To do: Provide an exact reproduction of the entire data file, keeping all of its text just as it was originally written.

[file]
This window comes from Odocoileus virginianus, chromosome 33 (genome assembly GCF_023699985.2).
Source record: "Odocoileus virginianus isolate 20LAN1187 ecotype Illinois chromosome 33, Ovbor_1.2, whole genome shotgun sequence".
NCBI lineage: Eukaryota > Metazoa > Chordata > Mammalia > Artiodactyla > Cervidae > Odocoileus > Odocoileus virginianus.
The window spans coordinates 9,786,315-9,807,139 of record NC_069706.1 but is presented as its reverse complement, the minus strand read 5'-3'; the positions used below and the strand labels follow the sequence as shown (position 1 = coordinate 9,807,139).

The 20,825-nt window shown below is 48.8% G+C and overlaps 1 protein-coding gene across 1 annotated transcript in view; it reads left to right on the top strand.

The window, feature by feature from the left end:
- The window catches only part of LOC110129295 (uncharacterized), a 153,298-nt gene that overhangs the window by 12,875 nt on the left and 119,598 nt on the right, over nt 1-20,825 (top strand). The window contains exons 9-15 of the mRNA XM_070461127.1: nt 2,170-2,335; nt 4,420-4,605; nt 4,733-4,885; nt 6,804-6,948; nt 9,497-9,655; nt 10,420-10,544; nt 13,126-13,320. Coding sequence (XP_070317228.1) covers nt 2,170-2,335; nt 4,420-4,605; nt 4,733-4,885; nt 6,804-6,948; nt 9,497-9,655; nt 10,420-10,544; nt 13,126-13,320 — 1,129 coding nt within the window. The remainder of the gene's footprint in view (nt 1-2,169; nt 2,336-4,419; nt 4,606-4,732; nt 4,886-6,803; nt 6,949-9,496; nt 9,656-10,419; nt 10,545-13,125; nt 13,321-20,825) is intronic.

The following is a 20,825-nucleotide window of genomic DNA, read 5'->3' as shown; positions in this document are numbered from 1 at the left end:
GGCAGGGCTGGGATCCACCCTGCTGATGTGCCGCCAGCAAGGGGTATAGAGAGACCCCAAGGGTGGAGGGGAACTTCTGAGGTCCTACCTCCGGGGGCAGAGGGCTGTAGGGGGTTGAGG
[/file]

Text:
This window comes from Odocoileus virginianus, chromosome 33 (genome assembly GCF_023699985.2).
Source record: "Odocoileus virginianus isolate 20LAN1187 ecotype Illinois chromosome 33, Ovbor_1.2, whole genome shotgun sequence".
NCBI lineage: Eukaryota > Metazoa > Chordata > Mammalia > Artiodactyla > Cervidae > Odocoileus > Odocoileus virginianus.
The window spans coordinates 9,786,315-9,807,139 of record NC_069706.1 but is presented as its reverse complement, the minus strand read 5'-3'; the positions used below and the strand labels follow the sequence as shown (position 1 = coordinate 9,807,139).

The 20,825-nt window shown below is 48.8% G+C and overlaps 1 protein-coding gene across 1 annotated transcript in view; it reads left to right on the top strand.

The window, feature by feature from the left end:
- The window catches only part of LOC110129295 (uncharacterized), a 153,298-nt gene that overhangs the window by 12,875 nt on the left and 119,598 nt on the right, over nt 1-20,825 (top strand). The window contains exons 9-15 of the mRNA XM_070461127.1: nt 2,170-2,335; nt 4,420-4,605; nt 4,733-4,885; nt 6,804-6,948; nt 9,497-9,655; nt 10,420-10,544; nt 13,126-13,320. Coding sequence (XP_070317228.1) covers nt 2,170-2,335; nt 4,420-4,605; nt 4,733-4,885; nt 6,804-6,948; nt 9,497-9,655; nt 10,420-10,544; nt 13,126-13,320 — 1,129 coding nt within the window. The remainder of the gene's footprint in view (nt 1-2,169; nt 2,336-4,419; nt 4,606-4,732; nt 4,886-6,803; nt 6,949-9,496; nt 9,656-10,419; nt 10,545-13,125; nt 13,321-20,825) is intronic.

The following is a 20,825-nucleotide window of genomic DNA, read 5'->3' as shown; positions in this document are numbered from 1 at the left end:
GGCAGGGCTGGGATCCACCCTGCTGATGTGCCGCCAGCAAGGGGTATAGAGAGACCCCAAGGGTGGAGGGGAACTTCTGAGGTCCTACCTCCGGGGGCAGAGGGCTGTAGGGGGTTGAGG